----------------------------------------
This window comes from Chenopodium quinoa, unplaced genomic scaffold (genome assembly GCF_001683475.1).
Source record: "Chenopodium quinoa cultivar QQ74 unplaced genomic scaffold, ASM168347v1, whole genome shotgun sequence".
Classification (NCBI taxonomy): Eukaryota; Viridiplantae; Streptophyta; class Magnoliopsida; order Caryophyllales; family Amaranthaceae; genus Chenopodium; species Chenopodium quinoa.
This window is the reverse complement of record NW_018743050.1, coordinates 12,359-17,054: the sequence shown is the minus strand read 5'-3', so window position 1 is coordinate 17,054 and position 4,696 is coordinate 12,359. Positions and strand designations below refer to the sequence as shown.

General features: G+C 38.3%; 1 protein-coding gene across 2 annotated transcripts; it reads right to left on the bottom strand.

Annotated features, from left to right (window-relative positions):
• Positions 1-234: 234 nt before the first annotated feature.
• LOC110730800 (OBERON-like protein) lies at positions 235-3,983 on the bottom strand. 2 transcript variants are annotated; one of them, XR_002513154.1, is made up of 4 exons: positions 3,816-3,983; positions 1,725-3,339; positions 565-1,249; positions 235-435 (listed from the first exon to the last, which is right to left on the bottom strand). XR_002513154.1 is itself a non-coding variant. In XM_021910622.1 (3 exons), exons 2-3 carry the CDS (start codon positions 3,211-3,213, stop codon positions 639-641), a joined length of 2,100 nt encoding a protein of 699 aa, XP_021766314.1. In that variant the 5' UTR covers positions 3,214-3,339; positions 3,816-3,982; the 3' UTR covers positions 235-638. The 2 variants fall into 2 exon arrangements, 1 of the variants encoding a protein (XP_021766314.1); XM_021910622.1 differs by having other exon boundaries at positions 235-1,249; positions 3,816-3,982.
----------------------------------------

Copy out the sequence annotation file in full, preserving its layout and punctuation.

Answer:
This window comes from Chenopodium quinoa, unplaced genomic scaffold (genome assembly GCF_001683475.1).
Source record: "Chenopodium quinoa cultivar QQ74 unplaced genomic scaffold, ASM168347v1, whole genome shotgun sequence".
Classification (NCBI taxonomy): Eukaryota; Viridiplantae; Streptophyta; class Magnoliopsida; order Caryophyllales; family Amaranthaceae; genus Chenopodium; species Chenopodium quinoa.
This window is the reverse complement of record NW_018743050.1, coordinates 12,359-17,054: the sequence shown is the minus strand read 5'-3', so window position 1 is coordinate 17,054 and position 4,696 is coordinate 12,359. Positions and strand designations below refer to the sequence as shown.

General features: G+C 38.3%; 1 protein-coding gene across 2 annotated transcripts; it reads right to left on the bottom strand.

Annotated features, from left to right (window-relative positions):
• Positions 1-234: 234 nt before the first annotated feature.
• LOC110730800 (OBERON-like protein) lies at positions 235-3,983 on the bottom strand. 2 transcript variants are annotated; one of them, XR_002513154.1, is made up of 4 exons: positions 3,816-3,983; positions 1,725-3,339; positions 565-1,249; positions 235-435 (listed from the first exon to the last, which is right to left on the bottom strand). XR_002513154.1 is itself a non-coding variant. In XM_021910622.1 (3 exons), exons 2-3 carry the CDS (start codon positions 3,211-3,213, stop codon positions 639-641), a joined length of 2,100 nt encoding a protein of 699 aa, XP_021766314.1. In that variant the 5' UTR covers positions 3,214-3,339; positions 3,816-3,982; the 3' UTR covers positions 235-638. The 2 variants fall into 2 exon arrangements, 1 of the variants encoding a protein (XP_021766314.1); XM_021910622.1 differs by having other exon boundaries at positions 235-1,249; positions 3,816-3,982.